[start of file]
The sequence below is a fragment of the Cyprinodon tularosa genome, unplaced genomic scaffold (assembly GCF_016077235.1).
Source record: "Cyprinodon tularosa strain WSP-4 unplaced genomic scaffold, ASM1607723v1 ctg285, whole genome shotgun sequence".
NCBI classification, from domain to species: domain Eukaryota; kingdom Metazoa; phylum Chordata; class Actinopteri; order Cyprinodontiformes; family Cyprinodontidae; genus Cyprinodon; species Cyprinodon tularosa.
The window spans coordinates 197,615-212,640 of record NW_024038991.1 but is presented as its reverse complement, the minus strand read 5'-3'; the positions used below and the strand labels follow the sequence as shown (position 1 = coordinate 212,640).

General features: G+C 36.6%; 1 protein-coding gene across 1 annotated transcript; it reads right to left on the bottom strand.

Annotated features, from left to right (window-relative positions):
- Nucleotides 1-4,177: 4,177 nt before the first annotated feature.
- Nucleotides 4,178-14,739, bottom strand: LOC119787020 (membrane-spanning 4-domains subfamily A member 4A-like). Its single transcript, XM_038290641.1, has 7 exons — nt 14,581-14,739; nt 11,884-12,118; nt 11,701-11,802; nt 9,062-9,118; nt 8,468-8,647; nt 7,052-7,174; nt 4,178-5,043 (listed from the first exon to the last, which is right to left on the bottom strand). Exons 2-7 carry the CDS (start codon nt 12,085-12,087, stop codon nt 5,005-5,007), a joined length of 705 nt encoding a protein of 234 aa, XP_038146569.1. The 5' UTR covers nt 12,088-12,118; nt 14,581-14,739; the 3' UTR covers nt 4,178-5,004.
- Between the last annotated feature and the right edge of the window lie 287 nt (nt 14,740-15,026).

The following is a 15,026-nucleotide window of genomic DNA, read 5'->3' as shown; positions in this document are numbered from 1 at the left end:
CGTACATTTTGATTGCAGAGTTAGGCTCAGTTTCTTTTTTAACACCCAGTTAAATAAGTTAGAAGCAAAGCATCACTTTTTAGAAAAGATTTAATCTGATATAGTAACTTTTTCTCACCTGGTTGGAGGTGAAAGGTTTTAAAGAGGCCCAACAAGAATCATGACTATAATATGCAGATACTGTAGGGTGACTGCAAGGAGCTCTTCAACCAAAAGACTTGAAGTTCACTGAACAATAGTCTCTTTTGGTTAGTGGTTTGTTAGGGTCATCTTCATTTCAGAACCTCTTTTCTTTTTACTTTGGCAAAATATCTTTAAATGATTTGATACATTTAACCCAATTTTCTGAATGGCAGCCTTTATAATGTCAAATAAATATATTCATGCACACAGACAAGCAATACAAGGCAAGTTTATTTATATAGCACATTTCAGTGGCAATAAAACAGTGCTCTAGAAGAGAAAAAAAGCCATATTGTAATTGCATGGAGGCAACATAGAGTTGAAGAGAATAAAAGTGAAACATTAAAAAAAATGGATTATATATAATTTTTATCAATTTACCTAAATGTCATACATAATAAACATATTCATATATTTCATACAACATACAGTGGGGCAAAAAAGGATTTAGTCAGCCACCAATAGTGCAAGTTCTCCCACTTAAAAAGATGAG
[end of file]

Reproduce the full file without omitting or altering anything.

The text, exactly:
The sequence below is a fragment of the Cyprinodon tularosa genome, unplaced genomic scaffold (assembly GCF_016077235.1).
Source record: "Cyprinodon tularosa strain WSP-4 unplaced genomic scaffold, ASM1607723v1 ctg285, whole genome shotgun sequence".
NCBI classification, from domain to species: domain Eukaryota; kingdom Metazoa; phylum Chordata; class Actinopteri; order Cyprinodontiformes; family Cyprinodontidae; genus Cyprinodon; species Cyprinodon tularosa.
The window spans coordinates 197,615-212,640 of record NW_024038991.1 but is presented as its reverse complement, the minus strand read 5'-3'; the positions used below and the strand labels follow the sequence as shown (position 1 = coordinate 212,640).

General features: G+C 36.6%; 1 protein-coding gene across 1 annotated transcript; it reads right to left on the bottom strand.

Annotated features, from left to right (window-relative positions):
- Nucleotides 1-4,177: 4,177 nt before the first annotated feature.
- Nucleotides 4,178-14,739, bottom strand: LOC119787020 (membrane-spanning 4-domains subfamily A member 4A-like). Its single transcript, XM_038290641.1, has 7 exons — nt 14,581-14,739; nt 11,884-12,118; nt 11,701-11,802; nt 9,062-9,118; nt 8,468-8,647; nt 7,052-7,174; nt 4,178-5,043 (listed from the first exon to the last, which is right to left on the bottom strand). Exons 2-7 carry the CDS (start codon nt 12,085-12,087, stop codon nt 5,005-5,007), a joined length of 705 nt encoding a protein of 234 aa, XP_038146569.1. The 5' UTR covers nt 12,088-12,118; nt 14,581-14,739; the 3' UTR covers nt 4,178-5,004.
- Between the last annotated feature and the right edge of the window lie 287 nt (nt 14,740-15,026).

The following is a 15,026-nucleotide window of genomic DNA, read 5'->3' as shown; positions in this document are numbered from 1 at the left end:
CGTACATTTTGATTGCAGAGTTAGGCTCAGTTTCTTTTTTAACACCCAGTTAAATAAGTTAGAAGCAAAGCATCACTTTTTAGAAAAGATTTAATCTGATATAGTAACTTTTTCTCACCTGGTTGGAGGTGAAAGGTTTTAAAGAGGCCCAACAAGAATCATGACTATAATATGCAGATACTGTAGGGTGACTGCAAGGAGCTCTTCAACCAAAAGACTTGAAGTTCACTGAACAATAGTCTCTTTTGGTTAGTGGTTTGTTAGGGTCATCTTCATTTCAGAACCTCTTTTCTTTTTACTTTGGCAAAATATCTTTAAATGATTTGATACATTTAACCCAATTTTCTGAATGGCAGCCTTTATAATGTCAAATAAATATATTCATGCACACAGACAAGCAATACAAGGCAAGTTTATTTATATAGCACATTTCAGTGGCAATAAAACAGTGCTCTAGAAGAGAAAAAAAGCCATATTGTAATTGCATGGAGGCAACATAGAGTTGAAGAGAATAAAAGTGAAACATTAAAAAAAATGGATTATATATAATTTTTATCAATTTACCTAAATGTCATACATAATAAACATATTCATATATTTCATACAACATACAGTGGGGCAAAAAAGGATTTAGTCAGCCACCAATAGTGCAAGTTCTCCCACTTAAAAAGATGAG